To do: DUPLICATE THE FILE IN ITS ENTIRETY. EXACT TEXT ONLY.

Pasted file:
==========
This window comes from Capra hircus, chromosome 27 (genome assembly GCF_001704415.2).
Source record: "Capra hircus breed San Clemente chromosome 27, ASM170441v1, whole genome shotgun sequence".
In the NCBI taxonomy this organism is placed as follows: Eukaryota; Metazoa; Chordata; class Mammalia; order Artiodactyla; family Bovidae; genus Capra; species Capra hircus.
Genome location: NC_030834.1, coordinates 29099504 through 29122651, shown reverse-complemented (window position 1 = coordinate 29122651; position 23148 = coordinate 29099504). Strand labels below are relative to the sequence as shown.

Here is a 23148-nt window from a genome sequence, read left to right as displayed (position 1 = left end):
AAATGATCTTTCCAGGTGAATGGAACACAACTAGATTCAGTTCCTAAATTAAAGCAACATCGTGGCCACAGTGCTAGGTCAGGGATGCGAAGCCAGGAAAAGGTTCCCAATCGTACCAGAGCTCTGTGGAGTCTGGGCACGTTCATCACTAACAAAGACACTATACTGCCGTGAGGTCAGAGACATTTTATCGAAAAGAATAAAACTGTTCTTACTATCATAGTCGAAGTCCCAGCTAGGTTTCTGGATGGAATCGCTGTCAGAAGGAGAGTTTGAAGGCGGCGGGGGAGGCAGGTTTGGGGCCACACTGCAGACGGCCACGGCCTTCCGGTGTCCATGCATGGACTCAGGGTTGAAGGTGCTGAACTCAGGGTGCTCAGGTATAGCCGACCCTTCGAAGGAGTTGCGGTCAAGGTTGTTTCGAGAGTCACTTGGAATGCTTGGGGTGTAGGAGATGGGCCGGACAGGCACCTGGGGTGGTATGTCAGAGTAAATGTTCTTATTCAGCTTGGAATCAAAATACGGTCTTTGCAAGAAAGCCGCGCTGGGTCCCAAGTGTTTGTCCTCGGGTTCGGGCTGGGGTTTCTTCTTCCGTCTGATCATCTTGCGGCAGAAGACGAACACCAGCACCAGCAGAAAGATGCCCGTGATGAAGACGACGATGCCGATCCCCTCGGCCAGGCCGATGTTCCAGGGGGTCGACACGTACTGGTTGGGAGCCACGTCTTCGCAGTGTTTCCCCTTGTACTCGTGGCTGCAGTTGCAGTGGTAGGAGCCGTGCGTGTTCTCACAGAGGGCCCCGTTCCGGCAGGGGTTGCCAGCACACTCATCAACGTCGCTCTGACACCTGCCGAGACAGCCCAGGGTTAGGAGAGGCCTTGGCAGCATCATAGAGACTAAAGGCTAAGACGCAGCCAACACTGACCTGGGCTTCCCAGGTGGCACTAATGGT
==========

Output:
This window comes from Capra hircus, chromosome 27 (genome assembly GCF_001704415.2).
Source record: "Capra hircus breed San Clemente chromosome 27, ASM170441v1, whole genome shotgun sequence".
In the NCBI taxonomy this organism is placed as follows: Eukaryota; Metazoa; Chordata; class Mammalia; order Artiodactyla; family Bovidae; genus Capra; species Capra hircus.
Genome location: NC_030834.1, coordinates 29099504 through 29122651, shown reverse-complemented (window position 1 = coordinate 29122651; position 23148 = coordinate 29099504). Strand labels below are relative to the sequence as shown.

Here is a 23148-nt window from a genome sequence, read left to right as displayed (position 1 = left end):
AAATGATCTTTCCAGGTGAATGGAACACAACTAGATTCAGTTCCTAAATTAAAGCAACATCGTGGCCACAGTGCTAGGTCAGGGATGCGAAGCCAGGAAAAGGTTCCCAATCGTACCAGAGCTCTGTGGAGTCTGGGCACGTTCATCACTAACAAAGACACTATACTGCCGTGAGGTCAGAGACATTTTATCGAAAAGAATAAAACTGTTCTTACTATCATAGTCGAAGTCCCAGCTAGGTTTCTGGATGGAATCGCTGTCAGAAGGAGAGTTTGAAGGCGGCGGGGGAGGCAGGTTTGGGGCCACACTGCAGACGGCCACGGCCTTCCGGTGTCCATGCATGGACTCAGGGTTGAAGGTGCTGAACTCAGGGTGCTCAGGTATAGCCGACCCTTCGAAGGAGTTGCGGTCAAGGTTGTTTCGAGAGTCACTTGGAATGCTTGGGGTGTAGGAGATGGGCCGGACAGGCACCTGGGGTGGTATGTCAGAGTAAATGTTCTTATTCAGCTTGGAATCAAAATACGGTCTTTGCAAGAAAGCCGCGCTGGGTCCCAAGTGTTTGTCCTCGGGTTCGGGCTGGGGTTTCTTCTTCCGTCTGATCATCTTGCGGCAGAAGACGAACACCAGCACCAGCAGAAAGATGCCCGTGATGAAGACGACGATGCCGATCCCCTCGGCCAGGCCGATGTTCCAGGGGGTCGACACGTACTGGTTGGGAGCCACGTCTTCGCAGTGTTTCCCCTTGTACTCGTGGCTGCAGTTGCAGTGGTAGGAGCCGTGCGTGTTCTCACAGAGGGCCCCGTTCCGGCAGGGGTTGCCAGCACACTCATCAACGTCGCTCTGACACCTGCCGAGACAGCCCAGGGTTAGGAGAGGCCTTGGCAGCATCATAGAGACTAAAGGCTAAGACGCAGCCAACACTGACCTGGGCTTCCCAGGTGGCACTAATGGT